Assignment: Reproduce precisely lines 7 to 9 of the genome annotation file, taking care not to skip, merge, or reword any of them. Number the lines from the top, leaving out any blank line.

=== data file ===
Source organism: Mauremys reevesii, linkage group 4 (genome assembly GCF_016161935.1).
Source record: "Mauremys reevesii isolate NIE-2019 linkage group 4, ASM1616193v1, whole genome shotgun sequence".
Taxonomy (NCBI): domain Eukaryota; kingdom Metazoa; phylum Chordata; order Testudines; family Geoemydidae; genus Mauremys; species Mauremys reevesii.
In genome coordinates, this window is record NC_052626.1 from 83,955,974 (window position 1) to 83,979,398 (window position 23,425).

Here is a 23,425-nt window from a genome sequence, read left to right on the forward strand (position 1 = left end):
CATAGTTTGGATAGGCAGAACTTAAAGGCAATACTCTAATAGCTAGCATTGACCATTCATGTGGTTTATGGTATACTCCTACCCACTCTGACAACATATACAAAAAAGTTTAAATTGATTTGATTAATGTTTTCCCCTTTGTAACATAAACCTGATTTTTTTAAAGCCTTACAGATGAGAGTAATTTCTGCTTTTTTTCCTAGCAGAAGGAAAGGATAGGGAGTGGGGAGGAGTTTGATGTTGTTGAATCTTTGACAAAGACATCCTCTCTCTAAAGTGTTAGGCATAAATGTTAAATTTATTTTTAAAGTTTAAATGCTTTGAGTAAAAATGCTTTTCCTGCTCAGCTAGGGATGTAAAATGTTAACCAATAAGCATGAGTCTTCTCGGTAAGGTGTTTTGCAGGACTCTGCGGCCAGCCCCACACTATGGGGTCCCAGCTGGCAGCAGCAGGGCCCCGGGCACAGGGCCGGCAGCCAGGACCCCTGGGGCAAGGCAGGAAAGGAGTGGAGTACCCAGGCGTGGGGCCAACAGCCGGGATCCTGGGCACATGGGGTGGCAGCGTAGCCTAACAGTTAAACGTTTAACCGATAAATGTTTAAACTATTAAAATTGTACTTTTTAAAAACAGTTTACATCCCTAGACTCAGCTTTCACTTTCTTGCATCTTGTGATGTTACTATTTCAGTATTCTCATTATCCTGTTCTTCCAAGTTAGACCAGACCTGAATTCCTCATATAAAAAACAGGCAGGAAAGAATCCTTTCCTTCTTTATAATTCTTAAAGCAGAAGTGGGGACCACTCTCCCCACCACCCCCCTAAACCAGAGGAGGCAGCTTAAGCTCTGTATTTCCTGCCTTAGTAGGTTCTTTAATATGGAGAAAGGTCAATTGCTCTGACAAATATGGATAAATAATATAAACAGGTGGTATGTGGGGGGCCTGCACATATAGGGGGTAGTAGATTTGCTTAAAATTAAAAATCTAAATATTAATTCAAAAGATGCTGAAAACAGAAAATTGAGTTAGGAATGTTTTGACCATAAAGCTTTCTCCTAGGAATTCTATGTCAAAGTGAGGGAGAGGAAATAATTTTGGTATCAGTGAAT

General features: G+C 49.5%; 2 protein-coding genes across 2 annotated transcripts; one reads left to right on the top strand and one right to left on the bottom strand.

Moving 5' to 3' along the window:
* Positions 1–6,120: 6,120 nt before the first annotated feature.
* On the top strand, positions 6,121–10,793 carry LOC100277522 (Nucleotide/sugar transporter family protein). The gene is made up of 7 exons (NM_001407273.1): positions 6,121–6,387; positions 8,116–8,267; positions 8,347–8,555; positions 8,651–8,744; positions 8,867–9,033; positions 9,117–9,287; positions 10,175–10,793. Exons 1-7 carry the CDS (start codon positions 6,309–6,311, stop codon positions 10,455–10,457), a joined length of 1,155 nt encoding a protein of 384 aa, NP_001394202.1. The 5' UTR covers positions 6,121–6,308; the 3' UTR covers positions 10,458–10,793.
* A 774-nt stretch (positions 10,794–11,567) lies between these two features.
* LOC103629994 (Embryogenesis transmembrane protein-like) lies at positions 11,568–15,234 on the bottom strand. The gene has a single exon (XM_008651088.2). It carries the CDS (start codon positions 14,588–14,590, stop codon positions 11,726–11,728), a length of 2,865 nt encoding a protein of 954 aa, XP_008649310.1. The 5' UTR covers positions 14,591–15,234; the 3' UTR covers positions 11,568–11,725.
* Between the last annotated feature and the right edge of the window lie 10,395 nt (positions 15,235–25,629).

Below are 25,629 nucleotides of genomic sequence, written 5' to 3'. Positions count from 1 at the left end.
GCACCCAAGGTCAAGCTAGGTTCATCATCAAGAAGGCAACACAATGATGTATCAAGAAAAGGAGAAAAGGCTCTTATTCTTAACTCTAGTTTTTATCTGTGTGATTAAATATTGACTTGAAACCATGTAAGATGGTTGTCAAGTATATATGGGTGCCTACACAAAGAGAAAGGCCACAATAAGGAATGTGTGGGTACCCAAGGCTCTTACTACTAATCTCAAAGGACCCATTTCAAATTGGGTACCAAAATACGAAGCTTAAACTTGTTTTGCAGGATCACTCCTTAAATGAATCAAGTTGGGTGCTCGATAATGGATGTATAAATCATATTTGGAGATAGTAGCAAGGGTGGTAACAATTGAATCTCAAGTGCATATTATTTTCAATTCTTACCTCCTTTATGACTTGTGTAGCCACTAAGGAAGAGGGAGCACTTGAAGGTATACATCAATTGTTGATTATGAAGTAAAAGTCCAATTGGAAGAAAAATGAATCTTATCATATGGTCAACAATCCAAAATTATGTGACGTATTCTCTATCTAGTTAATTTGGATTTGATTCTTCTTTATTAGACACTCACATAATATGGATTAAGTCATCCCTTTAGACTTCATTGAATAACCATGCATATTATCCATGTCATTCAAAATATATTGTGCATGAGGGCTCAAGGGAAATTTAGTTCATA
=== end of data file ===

General features: G+C 49.5%; 2 protein-coding genes across 2 annotated transcripts; one reads left to right on the top strand and one right to left on the bottom strand.

Moving 5' to 3' along the window:
* Positions 1–6,120: 6,120 nt before the first annotated feature.